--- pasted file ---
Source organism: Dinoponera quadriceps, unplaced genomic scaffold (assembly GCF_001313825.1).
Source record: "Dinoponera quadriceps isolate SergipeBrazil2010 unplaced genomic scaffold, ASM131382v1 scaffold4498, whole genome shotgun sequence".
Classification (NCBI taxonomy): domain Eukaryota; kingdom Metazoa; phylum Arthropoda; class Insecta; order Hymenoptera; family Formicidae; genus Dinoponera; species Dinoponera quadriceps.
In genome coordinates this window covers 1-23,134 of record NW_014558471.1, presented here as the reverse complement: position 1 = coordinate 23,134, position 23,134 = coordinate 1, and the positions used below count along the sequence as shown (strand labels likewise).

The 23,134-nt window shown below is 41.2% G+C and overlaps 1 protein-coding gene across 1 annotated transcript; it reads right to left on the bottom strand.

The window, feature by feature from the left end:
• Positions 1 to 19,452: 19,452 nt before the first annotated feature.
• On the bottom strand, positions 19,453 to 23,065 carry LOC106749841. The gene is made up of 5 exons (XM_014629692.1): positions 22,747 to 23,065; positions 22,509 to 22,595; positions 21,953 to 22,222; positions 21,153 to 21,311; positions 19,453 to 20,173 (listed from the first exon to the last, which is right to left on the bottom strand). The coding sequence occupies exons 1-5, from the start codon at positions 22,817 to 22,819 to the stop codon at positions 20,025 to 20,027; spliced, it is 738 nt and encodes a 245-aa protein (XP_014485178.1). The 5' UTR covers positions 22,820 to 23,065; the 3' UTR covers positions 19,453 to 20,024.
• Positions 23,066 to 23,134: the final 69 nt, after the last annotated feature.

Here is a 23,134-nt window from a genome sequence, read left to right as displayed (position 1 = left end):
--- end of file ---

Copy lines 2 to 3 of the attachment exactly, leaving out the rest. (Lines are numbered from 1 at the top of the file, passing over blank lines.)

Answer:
Source record: "Dinoponera quadriceps isolate SergipeBrazil2010 unplaced genomic scaffold, ASM131382v1 scaffold4498, whole genome shotgun sequence".
Classification (NCBI taxonomy): domain Eukaryota; kingdom Metazoa; phylum Arthropoda; class Insecta; order Hymenoptera; family Formicidae; genus Dinoponera; species Dinoponera quadriceps.